The number five refers to the number of tones of the scale most commonly used in China, the pentatonic scale. Initially, the five tones seem to have represented a series of tonal relations, not a gamut of pitches. In the Record of Music, or Yueji (5th – 3rd century BCE, recompiled in the Classic of Rites, or Liji 樂記, after the Burning of Books and Burying of Scholars fenshu kengru 焚書坑儒 in 213 BCE), mention is made of the five tones and how they hold certain precise “social” relations. The central tone, gong 宮, is the prince; shang 商 is the minister; jue 角 is the people; zhi 徵 represents affairs; yu 羽 represents things. As this conception developed, the “governing” gong tone moved from the middle to become the lowest tone in the scale. Very early on, in the 5th – 4th century BCE, a seven-tone (heptatonic) scale was developed: the ancient Chinese history Discourses of the States, or Guoyu 國語, mentions as much. However, the theoretical emphasis remained on a five-tone structure. This can be discerned in the fact that the additional two tones were not given names in their own right, rather they were called “altered” tones: there was a biangong 變宮 and a bian-zhi 變徵. The two tones were understood, in effect, as “lowered” or flat variations of the tone above.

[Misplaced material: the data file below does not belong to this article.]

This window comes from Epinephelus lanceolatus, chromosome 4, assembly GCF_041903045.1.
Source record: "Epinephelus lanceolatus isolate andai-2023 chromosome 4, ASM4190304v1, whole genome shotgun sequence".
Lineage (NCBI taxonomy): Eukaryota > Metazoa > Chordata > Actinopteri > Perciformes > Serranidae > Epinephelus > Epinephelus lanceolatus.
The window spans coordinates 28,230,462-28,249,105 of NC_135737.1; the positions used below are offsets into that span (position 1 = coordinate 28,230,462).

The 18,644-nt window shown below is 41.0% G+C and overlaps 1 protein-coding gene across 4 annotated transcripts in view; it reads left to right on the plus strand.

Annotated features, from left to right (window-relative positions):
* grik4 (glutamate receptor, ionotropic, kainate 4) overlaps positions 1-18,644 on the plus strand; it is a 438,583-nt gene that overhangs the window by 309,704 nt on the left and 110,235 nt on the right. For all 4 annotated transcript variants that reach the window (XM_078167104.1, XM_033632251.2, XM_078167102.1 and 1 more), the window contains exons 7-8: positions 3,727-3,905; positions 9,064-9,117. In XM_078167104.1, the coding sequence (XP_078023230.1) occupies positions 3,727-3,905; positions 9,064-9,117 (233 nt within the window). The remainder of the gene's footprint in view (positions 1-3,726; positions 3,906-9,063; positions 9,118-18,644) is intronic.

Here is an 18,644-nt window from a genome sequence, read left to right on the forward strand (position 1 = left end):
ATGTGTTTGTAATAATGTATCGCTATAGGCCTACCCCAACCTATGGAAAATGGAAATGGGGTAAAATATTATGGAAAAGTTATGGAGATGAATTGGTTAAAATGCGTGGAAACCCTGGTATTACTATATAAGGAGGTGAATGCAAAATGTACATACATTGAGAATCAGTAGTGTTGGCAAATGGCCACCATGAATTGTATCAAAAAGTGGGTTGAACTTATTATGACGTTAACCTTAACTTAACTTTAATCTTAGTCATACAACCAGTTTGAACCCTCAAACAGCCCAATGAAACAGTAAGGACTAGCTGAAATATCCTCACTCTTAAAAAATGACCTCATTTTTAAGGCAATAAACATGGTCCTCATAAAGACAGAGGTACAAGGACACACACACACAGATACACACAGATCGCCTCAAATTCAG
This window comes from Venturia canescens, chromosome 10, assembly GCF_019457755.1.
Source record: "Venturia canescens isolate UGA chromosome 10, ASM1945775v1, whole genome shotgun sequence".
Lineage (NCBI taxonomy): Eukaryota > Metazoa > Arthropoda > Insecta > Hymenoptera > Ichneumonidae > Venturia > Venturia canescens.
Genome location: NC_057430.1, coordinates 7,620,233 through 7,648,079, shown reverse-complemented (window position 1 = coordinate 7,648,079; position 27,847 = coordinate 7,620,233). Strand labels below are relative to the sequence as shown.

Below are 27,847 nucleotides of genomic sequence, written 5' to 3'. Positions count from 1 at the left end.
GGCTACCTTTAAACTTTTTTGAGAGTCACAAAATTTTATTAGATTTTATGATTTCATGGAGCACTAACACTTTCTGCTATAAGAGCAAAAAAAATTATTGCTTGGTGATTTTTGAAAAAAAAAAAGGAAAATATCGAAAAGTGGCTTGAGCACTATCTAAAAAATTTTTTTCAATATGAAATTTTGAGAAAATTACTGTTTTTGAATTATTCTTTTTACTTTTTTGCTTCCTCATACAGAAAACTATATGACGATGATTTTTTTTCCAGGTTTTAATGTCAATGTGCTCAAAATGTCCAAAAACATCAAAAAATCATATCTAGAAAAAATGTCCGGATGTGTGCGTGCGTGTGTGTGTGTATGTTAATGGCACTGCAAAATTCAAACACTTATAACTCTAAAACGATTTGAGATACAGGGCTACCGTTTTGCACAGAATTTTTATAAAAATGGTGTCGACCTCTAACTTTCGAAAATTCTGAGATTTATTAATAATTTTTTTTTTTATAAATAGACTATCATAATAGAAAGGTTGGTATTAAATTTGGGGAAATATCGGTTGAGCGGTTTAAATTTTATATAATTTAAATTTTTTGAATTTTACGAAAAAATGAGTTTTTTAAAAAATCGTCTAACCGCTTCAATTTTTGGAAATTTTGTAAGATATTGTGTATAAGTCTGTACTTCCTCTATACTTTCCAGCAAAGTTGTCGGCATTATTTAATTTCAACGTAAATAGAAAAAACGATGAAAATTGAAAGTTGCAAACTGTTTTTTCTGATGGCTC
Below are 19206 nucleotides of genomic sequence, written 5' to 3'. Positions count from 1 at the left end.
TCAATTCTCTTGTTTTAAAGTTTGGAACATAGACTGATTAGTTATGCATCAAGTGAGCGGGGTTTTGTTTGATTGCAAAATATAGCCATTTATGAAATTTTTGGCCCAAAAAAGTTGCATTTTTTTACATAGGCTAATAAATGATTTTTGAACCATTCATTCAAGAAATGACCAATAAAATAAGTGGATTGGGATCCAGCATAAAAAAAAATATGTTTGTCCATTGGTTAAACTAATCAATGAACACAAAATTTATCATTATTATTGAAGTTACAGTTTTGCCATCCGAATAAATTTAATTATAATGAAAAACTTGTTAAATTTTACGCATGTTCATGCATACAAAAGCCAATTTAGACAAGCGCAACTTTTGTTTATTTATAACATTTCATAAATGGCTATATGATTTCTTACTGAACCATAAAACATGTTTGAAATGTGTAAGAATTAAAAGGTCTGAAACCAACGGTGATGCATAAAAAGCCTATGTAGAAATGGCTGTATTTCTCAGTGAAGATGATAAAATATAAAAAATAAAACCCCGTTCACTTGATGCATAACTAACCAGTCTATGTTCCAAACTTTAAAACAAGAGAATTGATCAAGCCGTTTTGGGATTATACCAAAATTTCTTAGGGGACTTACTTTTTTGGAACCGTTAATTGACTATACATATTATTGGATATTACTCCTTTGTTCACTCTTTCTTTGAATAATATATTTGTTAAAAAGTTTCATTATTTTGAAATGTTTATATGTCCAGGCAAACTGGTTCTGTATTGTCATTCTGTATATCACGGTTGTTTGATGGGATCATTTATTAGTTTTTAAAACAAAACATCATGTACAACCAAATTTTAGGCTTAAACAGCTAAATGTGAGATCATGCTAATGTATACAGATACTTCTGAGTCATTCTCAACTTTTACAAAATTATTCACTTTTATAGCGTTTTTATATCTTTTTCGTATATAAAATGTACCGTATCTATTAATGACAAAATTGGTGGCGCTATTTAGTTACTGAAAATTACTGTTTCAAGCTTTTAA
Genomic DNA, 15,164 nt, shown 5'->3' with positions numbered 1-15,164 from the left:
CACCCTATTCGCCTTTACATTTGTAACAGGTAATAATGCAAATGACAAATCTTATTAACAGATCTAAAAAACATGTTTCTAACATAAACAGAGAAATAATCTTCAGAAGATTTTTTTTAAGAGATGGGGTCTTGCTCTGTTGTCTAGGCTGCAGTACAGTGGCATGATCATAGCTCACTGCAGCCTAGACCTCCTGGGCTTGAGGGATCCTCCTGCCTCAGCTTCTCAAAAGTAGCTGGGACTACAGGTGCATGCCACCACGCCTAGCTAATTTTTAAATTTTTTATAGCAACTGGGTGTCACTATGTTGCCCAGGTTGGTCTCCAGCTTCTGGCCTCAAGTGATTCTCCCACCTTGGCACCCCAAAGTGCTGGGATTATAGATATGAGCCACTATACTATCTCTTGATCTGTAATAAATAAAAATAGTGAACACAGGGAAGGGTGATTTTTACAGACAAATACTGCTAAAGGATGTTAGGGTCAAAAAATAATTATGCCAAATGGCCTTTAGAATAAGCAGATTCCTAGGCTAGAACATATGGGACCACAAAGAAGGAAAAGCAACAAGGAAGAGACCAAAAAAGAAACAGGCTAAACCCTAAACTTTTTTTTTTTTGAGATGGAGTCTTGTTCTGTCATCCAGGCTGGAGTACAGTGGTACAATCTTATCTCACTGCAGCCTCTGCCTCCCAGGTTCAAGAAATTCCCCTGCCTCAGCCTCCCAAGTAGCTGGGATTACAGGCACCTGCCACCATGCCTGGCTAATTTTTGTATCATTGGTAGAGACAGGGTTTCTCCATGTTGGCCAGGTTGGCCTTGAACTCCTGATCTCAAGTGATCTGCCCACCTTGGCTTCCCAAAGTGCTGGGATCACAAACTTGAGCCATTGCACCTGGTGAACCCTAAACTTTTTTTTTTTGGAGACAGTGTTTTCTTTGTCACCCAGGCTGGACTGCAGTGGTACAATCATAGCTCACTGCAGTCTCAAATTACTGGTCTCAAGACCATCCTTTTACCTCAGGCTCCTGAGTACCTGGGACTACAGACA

In the Huainanzi 淮南子, dating from the 2nd century BCE, reference is made to the way in which the five tones, when they came to be placed within the structure of the twelve absolute pitches, could generate an elaborate system of sixty musical modes. Because the twelve pitches were not evenly spaced, when each of the five tones took it in turn to function as the “keynote,” a slightly different arrangement of intervals was produced. Five musical modes were thereby generated for each pitch. The Huainanzi also makes explicit the connection between the five tones and the “Five Phases,” or Wuxing 五行: Wood, Fire, Earth, Metal and Water. In the great structure of analogies developed in ancient China, the five tones were identified via Five Phase Theory with the five flavors, the five colors, the five grains, et cetera. These analogies were further supplemented by Yin-Yang Theory 陰陽 whereby the cold, wet, feminine Yin found its musical correlate in the six pitches of “inferior generation,” that is, the pitches of Ling Lun’s female phoenix and the hot, hard, and masculine Yang found its musical correlate in the six pitches of “superior generation,” that is, the pitches of Ling Lun’s male phoenix.